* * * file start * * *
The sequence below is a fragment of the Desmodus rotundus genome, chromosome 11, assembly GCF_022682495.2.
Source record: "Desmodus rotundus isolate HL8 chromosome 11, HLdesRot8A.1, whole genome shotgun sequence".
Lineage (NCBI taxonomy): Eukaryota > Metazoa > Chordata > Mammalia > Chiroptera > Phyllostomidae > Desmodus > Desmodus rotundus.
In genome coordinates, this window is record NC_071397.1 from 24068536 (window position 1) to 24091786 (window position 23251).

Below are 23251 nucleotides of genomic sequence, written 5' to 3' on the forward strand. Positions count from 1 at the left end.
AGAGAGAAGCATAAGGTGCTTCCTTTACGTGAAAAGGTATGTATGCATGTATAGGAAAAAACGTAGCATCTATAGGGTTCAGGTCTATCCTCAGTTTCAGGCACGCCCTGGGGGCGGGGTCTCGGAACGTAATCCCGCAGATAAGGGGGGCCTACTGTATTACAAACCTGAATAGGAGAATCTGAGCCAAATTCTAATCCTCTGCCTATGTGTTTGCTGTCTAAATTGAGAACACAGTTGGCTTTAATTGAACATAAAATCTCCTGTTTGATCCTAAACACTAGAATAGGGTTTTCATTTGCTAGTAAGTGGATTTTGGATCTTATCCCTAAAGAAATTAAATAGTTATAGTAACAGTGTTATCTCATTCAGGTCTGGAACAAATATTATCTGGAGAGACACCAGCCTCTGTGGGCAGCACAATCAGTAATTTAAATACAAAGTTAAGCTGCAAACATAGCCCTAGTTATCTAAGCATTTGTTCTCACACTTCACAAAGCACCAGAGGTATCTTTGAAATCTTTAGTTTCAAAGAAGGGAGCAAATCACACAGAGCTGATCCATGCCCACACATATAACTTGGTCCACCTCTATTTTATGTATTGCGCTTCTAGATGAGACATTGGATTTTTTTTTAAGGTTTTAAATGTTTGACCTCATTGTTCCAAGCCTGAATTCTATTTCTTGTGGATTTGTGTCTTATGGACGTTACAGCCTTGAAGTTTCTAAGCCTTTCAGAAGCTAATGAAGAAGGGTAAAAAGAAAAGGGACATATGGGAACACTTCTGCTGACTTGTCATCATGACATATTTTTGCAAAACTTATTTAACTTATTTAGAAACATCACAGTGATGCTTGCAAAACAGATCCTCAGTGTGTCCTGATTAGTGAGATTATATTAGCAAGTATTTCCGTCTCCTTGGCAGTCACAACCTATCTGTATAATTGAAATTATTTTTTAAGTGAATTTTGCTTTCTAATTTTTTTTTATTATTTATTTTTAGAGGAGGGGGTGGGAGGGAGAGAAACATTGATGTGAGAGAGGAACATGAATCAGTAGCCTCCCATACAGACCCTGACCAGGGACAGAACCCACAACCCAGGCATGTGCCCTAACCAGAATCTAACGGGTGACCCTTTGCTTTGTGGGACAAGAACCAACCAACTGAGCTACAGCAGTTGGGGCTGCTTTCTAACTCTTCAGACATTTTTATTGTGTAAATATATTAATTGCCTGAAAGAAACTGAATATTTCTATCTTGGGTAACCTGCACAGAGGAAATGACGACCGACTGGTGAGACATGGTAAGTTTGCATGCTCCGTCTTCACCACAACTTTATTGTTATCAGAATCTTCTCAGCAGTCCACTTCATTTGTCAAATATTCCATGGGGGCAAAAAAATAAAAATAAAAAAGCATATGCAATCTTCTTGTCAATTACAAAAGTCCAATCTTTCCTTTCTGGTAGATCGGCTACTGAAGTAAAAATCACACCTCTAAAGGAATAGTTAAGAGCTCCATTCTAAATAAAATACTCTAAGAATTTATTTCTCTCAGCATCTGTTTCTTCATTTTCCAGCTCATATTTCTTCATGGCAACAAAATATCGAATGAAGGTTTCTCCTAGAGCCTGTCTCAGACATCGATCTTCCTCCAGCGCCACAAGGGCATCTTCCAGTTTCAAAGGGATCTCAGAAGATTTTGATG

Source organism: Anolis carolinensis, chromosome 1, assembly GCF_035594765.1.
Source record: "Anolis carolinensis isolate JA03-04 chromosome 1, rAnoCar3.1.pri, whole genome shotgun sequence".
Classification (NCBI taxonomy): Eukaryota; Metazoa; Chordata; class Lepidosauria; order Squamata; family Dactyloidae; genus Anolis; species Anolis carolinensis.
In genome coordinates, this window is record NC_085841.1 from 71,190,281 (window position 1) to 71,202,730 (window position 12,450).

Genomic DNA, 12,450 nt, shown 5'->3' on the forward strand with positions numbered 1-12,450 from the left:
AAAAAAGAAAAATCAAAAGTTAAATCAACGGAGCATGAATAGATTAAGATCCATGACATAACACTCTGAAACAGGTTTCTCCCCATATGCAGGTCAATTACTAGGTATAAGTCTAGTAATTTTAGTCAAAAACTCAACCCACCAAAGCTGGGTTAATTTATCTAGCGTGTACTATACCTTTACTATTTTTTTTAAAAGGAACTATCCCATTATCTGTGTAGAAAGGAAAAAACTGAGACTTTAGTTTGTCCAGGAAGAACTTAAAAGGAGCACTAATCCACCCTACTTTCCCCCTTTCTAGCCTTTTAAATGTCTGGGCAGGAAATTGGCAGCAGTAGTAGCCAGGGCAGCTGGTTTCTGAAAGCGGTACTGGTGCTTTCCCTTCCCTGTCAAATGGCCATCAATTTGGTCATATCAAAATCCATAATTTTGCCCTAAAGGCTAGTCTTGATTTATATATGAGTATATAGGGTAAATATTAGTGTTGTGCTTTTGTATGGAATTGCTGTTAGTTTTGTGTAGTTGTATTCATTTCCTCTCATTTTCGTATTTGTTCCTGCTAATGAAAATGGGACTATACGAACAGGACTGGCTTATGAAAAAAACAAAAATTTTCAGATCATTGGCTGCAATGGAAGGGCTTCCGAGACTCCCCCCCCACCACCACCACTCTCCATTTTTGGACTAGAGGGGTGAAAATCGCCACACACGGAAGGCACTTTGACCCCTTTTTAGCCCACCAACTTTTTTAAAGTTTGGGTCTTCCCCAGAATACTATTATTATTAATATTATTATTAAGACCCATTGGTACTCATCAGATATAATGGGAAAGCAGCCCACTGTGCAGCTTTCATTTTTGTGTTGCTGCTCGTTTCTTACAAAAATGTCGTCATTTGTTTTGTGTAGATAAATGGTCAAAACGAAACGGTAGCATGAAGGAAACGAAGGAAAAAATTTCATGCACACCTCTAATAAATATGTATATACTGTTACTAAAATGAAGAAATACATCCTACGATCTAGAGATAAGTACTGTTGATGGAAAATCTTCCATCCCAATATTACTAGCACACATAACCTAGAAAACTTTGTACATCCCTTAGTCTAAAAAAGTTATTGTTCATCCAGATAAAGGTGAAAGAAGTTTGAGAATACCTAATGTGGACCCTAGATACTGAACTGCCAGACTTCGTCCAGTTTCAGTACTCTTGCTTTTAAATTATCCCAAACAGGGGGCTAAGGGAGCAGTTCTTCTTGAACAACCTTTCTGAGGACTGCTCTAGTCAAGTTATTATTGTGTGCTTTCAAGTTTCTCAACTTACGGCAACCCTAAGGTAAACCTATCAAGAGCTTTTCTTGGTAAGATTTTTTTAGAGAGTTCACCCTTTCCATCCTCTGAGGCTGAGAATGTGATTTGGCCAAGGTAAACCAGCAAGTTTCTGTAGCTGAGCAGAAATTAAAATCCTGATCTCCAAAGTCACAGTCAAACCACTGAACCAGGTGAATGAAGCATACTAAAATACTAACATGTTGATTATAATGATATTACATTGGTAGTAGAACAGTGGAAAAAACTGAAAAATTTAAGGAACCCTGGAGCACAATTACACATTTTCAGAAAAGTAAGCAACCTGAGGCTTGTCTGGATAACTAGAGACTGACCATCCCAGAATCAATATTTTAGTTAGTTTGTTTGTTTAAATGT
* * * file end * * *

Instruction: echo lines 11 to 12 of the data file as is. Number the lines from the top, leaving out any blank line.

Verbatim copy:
Genomic DNA, 12,450 nt, shown 5'->3' on the forward strand with positions numbered 1-12,450 from the left:
AAAAAAGAAAAATCAAAAGTTAAATCAACGGAGCATGAATAGATTAAGATCCATGACATAACACTCTGAAACAGGTTTCTCCCCATATGCAGGTCAATTACTAGGTATAAGTCTAGTAATTTTAGTCAAAAACTCAACCCACCAAAGCTGGGTTAATTTATCTAGCGTGTACTATACCTTTACTATTTTTTTTAAAAGGAACTATCCCATTATCTGTGTAGAAAGGAAAAAACTGAGACTTTAGTTTGTCCAGGAAGAACTTAAAAGGAGCACTAATCCACCCTACTTTCCCCCTTTCTAGCCTTTTAAATGTCTGGGCAGGAAATTGGCAGCAGTAGTAGCCAGGGCAGCTGGTTTCTGAAAGCGGTACTGGTGCTTTCCCTTCCCTGTCAAATGGCCATCAATTTGGTCATATCAAAATCCATAATTTTGCCCTAAAGGCTAGTCTTGATTTATATATGAGTATATAGGGTAAATATTAGTGTTGTGCTTTTGTATGGAATTGCTGTTAGTTTTGTGTAGTTGTATTCATTTCCTCTCATTTTCGTATTTGTTCCTGCTAATGAAAATGGGACTATACGAACAGGACTGGCTTATGAAAAAAACAAAAATTTTCAGATCATTGGCTGCAATGGAAGGGCTTCCGAGACTCCCCCCCCACCACCACCACTCTCCATTTTTGGACTAGAGGGGTGAAAATCGCCACACACGGAAGGCACTTTGACCCCTTTTTAGCCCACCAACTTTTTTAAAGTTTGGGTCTTCCCCAGAATACTATTATTATTAATATTATTATTAAGACCCATTGGTACTCATCAGATATAATGGGAAAGCAGCCCACTGTGCAGCTTTCATTTTTGTGTTGCTGCTCGTTTCTTACAAAAATGTCGTCATTTGTTTTGTGTAGATAAATGGTCAAAACGAAACGGTAGCATGAAGGAAACGAAGGAAAAAATTTCATGCACACCTCTAATAAATATGTATATACTGTTACTAAAATGAAGAAATACATCCTACGATCTAGAGATAAGTACTGTTGATGGAAAATCTTCCATCCCAATATTACTAGCACACATAACCTAGAAAACTTTGTACATCCCTTAGTCTAAAAAAGTTATTGTTCATCCAGATAAAGGTGAAAGAAGTTTGAGAATACCTAATGTGGACCCTAGATACTGAACTGCCAGACTTCGTCCAGTTTCAGTACTCTTGCTTTTAAATTATCCCAAACAGGGGGCTAAGGGAGCAGTTCTTCTTGAACAACCTTTCTGAGGACTGCTCTAGTCAAGTTATTATTGTGTGCTTTCAAGTTTCTCAACTTACGGCAACCCTAAGGTAAACCTATCAAGAGCTTTTCTTGGTAAGATTTTTTTAGAGAGTTCACCCTTTCCATCCTCTGAGGCTGAGAATGTGATTTGGCCAAGGTAAACCAGCAAGTTTCTGTAGCTGAGCAGAAATTAAAATCCTGATCTCCAAAGTCACAGTCAAACCACTGAACCAGGTGAATGAAGCATACTAAAATACTAACATGTTGATTATAATGATATTACATTGGTAGTAGAACAGTGGAAAAAACTGAAAAATTTAAGGAACCCTGGAGCACAATTACACATTTTCAGAAAAGTAAGCAACCTGAGGCTTGTCTGGATAACTAGAGACTGACCATCCCAGAATCAATATTTTAGTTAGTTTGTTTGTTTAAATGT